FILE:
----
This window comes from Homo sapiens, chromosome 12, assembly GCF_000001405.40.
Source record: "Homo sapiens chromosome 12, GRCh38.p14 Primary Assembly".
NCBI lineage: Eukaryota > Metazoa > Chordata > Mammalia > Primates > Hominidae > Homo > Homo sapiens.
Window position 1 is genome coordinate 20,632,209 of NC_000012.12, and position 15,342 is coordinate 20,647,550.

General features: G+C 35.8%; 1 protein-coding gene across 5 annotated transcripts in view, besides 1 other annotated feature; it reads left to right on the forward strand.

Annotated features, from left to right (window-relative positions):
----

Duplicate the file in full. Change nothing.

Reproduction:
This window comes from Homo sapiens, chromosome 12, assembly GCF_000001405.40.
Source record: "Homo sapiens chromosome 12, GRCh38.p14 Primary Assembly".
NCBI lineage: Eukaryota > Metazoa > Chordata > Mammalia > Primates > Hominidae > Homo > Homo sapiens.
Window position 1 is genome coordinate 20,632,209 of NC_000012.12, and position 15,342 is coordinate 20,647,550.

General features: G+C 35.8%; 1 protein-coding gene across 5 annotated transcripts in view, besides 1 other annotated feature; it reads left to right on the forward strand.

Annotated features, from left to right (window-relative positions):